CHEMET can be used to track the dispersion of a chemical release. Telephone advice is available on demand which will give a simple short-range prediction of the anticipated behaviour of the plume.
In the event of an incident involving hazardous chemicals, local Fire and Police services will contact the Met Office Environment Monitoring and Response Centre (EMARC). Typical scenarios could be a chemical spillage, a fire at a chemical plant or oil refinery, or a road traffic accident in which a hazardous substance has either escaped or ignited. For small-scale events, EMARC produces meteorological guidance and a plume prediction as a chemical meteorology (CHEMET) report. For larger release events, such as the Buncefield Oil Depot fire, more-sophisticated plume modelling techniques are utilised.
Find out more about how we helped during the Buncefield Oil Depot fire in 2005.
CHEMET can be used to track the dispersion of a chemical release. Telephone advice is available on demand which will give a simple short-range prediction of the anticipated behaviour of the plume. Within 15 minutes, this is followed by meteorological and dispersion maps which provide a more detailed forecast. A map of areas at risk is sent to the emergency services. The situation is constantly monitored, and updates given until the emergency is over.
A chemical meteorology (CHEMET) report is made of two parts. Form A describes the details of the incident (the input to the model) and Form B provides a forecast of the relevant meteorological parameters, together with an Ordnance Survey map showing the main area at risk.
CHEMET Form A contains the input data, which consists of the incident details including grid reference of the location, time of the event and any additional information on the chemicals involved. If available it can also include details of the current weather at the site. The Form As are completed by the emergency services and forwarded to EMARC.
CHEMET Form B contains the weather forecast information along with an area at risk map. Further details on the different sections of the Form B are given below.
Forecast period: The length of validity is left to the forecaster's discretion, based on his or her expert interpretation of the changing meteorological conditions, but will typically be about three to four hours. If an update has been requested, a renewed Form B will normally be prepared and sent half an hour before the validity of the previous form ends. The date and time is given as, for example, 15/1200, where '15' is the day of the month and '1200' is the time (local time).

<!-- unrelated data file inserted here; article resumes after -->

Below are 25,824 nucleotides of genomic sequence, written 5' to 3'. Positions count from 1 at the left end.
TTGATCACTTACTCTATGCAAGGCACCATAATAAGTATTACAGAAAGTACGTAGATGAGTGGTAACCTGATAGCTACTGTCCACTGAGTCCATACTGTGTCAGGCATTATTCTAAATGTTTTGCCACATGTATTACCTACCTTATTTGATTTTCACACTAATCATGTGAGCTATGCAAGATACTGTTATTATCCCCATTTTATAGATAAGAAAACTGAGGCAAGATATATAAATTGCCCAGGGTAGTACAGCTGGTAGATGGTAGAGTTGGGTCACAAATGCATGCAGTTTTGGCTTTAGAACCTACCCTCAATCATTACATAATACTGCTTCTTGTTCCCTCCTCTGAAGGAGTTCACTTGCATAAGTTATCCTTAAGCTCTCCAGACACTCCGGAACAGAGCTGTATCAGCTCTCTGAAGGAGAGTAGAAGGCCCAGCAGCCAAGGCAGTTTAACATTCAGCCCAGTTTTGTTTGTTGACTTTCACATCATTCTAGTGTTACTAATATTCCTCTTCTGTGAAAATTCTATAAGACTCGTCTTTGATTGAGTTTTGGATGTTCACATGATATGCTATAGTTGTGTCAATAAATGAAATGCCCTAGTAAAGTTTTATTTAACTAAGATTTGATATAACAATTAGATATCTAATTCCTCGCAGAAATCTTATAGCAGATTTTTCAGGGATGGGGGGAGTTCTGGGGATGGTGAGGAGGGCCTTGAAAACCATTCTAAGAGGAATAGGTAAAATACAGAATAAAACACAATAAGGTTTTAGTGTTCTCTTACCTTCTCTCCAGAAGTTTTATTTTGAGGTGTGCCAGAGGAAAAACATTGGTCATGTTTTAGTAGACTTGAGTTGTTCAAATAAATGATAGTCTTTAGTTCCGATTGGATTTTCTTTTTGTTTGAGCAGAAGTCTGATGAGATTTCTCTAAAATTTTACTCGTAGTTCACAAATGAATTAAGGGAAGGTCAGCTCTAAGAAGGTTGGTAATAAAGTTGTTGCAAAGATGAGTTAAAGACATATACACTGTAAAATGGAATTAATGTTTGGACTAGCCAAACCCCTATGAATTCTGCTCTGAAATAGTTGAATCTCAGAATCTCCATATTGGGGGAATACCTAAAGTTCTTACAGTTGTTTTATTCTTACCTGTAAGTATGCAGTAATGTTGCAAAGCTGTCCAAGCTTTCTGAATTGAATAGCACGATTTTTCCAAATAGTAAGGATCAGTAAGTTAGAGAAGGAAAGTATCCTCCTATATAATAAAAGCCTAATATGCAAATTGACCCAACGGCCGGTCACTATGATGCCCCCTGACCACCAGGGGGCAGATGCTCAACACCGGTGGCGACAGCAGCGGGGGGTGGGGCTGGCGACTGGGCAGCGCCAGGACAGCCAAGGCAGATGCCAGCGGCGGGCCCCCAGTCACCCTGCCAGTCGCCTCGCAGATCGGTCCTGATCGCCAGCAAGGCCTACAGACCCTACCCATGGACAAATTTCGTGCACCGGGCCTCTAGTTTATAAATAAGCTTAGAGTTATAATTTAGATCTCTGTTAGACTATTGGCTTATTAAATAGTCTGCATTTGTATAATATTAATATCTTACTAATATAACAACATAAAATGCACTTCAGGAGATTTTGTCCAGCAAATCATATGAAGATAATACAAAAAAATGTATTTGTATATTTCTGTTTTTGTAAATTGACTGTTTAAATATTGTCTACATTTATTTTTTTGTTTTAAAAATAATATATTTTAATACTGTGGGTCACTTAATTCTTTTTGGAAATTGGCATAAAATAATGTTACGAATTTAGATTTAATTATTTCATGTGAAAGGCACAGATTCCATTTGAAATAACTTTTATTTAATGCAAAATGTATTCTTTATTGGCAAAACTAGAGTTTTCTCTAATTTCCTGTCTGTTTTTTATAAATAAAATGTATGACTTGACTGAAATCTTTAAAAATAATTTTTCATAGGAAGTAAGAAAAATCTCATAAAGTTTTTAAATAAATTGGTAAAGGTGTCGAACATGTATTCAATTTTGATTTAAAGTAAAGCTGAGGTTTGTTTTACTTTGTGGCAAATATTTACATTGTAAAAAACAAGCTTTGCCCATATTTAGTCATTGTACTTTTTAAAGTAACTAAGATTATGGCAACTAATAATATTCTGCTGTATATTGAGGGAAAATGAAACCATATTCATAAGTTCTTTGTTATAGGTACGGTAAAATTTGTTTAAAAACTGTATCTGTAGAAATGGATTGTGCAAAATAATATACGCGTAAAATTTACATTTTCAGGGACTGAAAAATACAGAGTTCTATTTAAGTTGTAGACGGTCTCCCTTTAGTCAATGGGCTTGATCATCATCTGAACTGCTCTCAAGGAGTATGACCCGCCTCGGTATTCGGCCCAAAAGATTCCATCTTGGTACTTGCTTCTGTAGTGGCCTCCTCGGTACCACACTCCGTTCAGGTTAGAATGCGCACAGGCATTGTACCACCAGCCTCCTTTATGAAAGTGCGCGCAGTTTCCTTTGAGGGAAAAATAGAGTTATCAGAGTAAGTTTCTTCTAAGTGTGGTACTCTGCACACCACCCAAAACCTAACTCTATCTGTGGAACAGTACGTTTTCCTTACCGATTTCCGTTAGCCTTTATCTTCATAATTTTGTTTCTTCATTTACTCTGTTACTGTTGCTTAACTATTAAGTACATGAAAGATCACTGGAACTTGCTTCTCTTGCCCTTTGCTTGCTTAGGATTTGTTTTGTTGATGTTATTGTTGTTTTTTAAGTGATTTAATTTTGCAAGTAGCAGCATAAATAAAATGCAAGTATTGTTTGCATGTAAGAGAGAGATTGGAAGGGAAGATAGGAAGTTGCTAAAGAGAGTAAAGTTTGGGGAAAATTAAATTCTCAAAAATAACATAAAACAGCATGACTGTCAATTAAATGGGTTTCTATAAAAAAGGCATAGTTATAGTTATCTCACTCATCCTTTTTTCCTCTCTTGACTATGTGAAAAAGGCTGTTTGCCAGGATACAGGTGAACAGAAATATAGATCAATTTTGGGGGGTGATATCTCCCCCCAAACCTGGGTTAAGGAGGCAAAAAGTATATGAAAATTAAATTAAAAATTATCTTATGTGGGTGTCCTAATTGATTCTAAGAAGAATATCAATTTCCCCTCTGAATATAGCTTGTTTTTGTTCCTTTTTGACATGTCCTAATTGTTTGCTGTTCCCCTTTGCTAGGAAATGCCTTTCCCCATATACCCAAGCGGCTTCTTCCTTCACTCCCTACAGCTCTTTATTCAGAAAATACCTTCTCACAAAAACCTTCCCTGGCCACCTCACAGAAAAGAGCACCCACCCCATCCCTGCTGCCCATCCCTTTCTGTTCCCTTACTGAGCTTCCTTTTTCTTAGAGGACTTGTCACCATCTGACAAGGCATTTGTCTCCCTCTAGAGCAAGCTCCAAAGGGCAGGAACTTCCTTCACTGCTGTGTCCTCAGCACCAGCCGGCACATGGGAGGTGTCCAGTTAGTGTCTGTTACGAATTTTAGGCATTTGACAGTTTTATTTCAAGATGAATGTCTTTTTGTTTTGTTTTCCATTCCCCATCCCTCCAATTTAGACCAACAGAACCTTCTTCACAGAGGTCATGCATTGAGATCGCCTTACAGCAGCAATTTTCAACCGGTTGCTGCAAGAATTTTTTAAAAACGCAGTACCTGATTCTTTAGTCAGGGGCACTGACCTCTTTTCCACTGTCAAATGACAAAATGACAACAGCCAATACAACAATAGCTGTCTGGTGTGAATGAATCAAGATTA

Surface wind direction: This is the direction from which the wind is forecast to blow using the 8-point compass degrees true. For example, a direction of 090° is (an easterly) wind blowing from the east towards the west.
Wind speed: This is the wind speed expected at 10 metres above ground level in kilometres per hour. Any changes in wind speed or direction during the period are given in sections 5 and 6 or in the remarks section 8.
Sections 7 and 8: These provide an indication of the behaviour of the plume due to weather conditions while the chemical is assumed to have neutral buoyancy. The remarks section may be used to give any extra details, such as whether washout or any significant or sudden wind changes may occur.
Section 9: This records the total cloud cover in oktas, or eighths of the sky. For example: 8 oktas means the sky is overcast and 4 oktas means the sky is half-covered by cloud. The total cloud cover is important in many dispersion models as it has a direct bearing on the value of the incoming radiation. The height (in feet above ground level) of the lowest significant cloud layer is also given. By 'significant' we mean a layer of five oktas or more. A full (or nearly full) cover of low cloud (height below 5,000 ft) may indicate the upper limit through which the chemical will be mixed.
Section 10: This gives the temperature of the air and the relative humidity.
Section 11: This provides information on the type of precipitation, if any, and its intensity which may be important when considering possible chemical washout.
Section 12: This is the depth of the mixing layer (the depth of atmosphere through which the chemical could be mixed).
Section 13: This describes the mean wind in the mixing layer and is a measurement of the mean over time as well as the mean within the layer.
Section 14: This is an estimate of the vertical stability of the atmosphere using the Pasquill Stability Index (where A is the most unstable, G is the most stable and D is neutral). The stability of the atmosphere will affect the behaviour of the plume.
Area at Risk Map: This shows a prediction of the plume direction, with two coloured areas. The smaller (inner) area, indicated by the darker colouring, is the Area at Highest Risk, and the larger (outer) area, indicated by the lighter colouring, indicates the Total Area at Risk.
Fig 1. CHEMET Area at Risk Map (Example) showing Total Area at Risk and Area of Highest Risk
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Last updated: 25 April 2016